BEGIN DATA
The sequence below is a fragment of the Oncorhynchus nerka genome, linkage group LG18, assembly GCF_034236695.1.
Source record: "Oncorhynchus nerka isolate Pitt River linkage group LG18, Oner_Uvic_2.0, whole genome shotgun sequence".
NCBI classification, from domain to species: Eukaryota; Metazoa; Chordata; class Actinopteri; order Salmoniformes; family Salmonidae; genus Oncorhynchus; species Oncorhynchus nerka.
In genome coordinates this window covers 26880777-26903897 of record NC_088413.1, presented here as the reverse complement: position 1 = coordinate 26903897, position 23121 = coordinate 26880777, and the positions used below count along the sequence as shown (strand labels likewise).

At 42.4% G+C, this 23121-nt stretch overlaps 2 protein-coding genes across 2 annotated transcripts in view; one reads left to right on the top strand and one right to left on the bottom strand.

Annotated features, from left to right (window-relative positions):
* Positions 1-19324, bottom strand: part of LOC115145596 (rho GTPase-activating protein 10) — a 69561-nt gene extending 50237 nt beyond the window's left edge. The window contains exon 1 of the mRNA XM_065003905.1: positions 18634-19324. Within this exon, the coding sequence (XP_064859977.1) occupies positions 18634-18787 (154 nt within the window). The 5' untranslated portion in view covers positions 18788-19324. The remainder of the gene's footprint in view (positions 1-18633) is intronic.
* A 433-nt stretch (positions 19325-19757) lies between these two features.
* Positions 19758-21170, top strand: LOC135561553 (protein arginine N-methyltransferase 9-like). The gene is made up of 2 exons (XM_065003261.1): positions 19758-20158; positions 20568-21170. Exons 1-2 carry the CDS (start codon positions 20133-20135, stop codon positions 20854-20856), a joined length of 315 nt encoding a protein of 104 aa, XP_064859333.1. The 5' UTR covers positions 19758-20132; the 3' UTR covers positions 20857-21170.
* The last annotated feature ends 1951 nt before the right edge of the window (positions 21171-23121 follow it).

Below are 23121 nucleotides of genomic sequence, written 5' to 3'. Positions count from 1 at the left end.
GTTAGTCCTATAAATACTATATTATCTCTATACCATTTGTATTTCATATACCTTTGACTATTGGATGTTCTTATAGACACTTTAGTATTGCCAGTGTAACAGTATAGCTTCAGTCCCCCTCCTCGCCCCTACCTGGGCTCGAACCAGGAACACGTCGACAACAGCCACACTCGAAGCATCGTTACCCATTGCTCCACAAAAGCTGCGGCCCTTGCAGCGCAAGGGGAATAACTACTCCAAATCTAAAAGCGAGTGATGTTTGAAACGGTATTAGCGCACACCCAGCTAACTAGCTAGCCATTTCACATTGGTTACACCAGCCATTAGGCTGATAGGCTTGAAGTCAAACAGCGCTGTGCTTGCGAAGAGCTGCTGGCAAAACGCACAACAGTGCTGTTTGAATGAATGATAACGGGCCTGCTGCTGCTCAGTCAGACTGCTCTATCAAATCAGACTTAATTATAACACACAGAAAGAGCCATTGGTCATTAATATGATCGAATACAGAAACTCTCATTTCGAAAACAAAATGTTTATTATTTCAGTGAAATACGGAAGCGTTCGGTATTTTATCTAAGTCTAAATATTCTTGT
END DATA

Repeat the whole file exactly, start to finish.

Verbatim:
The sequence below is a fragment of the Oncorhynchus nerka genome, linkage group LG18, assembly GCF_034236695.1.
Source record: "Oncorhynchus nerka isolate Pitt River linkage group LG18, Oner_Uvic_2.0, whole genome shotgun sequence".
NCBI classification, from domain to species: Eukaryota; Metazoa; Chordata; class Actinopteri; order Salmoniformes; family Salmonidae; genus Oncorhynchus; species Oncorhynchus nerka.
In genome coordinates this window covers 26880777-26903897 of record NC_088413.1, presented here as the reverse complement: position 1 = coordinate 26903897, position 23121 = coordinate 26880777, and the positions used below count along the sequence as shown (strand labels likewise).

At 42.4% G+C, this 23121-nt stretch overlaps 2 protein-coding genes across 2 annotated transcripts in view; one reads left to right on the top strand and one right to left on the bottom strand.

Annotated features, from left to right (window-relative positions):
* Positions 1-19324, bottom strand: part of LOC115145596 (rho GTPase-activating protein 10) — a 69561-nt gene extending 50237 nt beyond the window's left edge. The window contains exon 1 of the mRNA XM_065003905.1: positions 18634-19324. Within this exon, the coding sequence (XP_064859977.1) occupies positions 18634-18787 (154 nt within the window). The 5' untranslated portion in view covers positions 18788-19324. The remainder of the gene's footprint in view (positions 1-18633) is intronic.
* A 433-nt stretch (positions 19325-19757) lies between these two features.
* Positions 19758-21170, top strand: LOC135561553 (protein arginine N-methyltransferase 9-like). The gene is made up of 2 exons (XM_065003261.1): positions 19758-20158; positions 20568-21170. Exons 1-2 carry the CDS (start codon positions 20133-20135, stop codon positions 20854-20856), a joined length of 315 nt encoding a protein of 104 aa, XP_064859333.1. The 5' UTR covers positions 19758-20132; the 3' UTR covers positions 20857-21170.
* The last annotated feature ends 1951 nt before the right edge of the window (positions 21171-23121 follow it).

Below are 23121 nucleotides of genomic sequence, written 5' to 3'. Positions count from 1 at the left end.
GTTAGTCCTATAAATACTATATTATCTCTATACCATTTGTATTTCATATACCTTTGACTATTGGATGTTCTTATAGACACTTTAGTATTGCCAGTGTAACAGTATAGCTTCAGTCCCCCTCCTCGCCCCTACCTGGGCTCGAACCAGGAACACGTCGACAACAGCCACACTCGAAGCATCGTTACCCATTGCTCCACAAAAGCTGCGGCCCTTGCAGCGCAAGGGGAATAACTACTCCAAATCTAAAAGCGAGTGATGTTTGAAACGGTATTAGCGCACACCCAGCTAACTAGCTAGCCATTTCACATTGGTTACACCAGCCATTAGGCTGATAGGCTTGAAGTCAAACAGCGCTGTGCTTGCGAAGAGCTGCTGGCAAAACGCACAACAGTGCTGTTTGAATGAATGATAACGGGCCTGCTGCTGCTCAGTCAGACTGCTCTATCAAATCAGACTTAATTATAACACACAGAAAGAGCCATTGGTCATTAATATGATCGAATACAGAAACTCTCATTTCGAAAACAAAATGTTTATTATTTCAGTGAAATACGGAAGCGTTCGGTATTTTATCTAAGTCTAAATATTCTTGT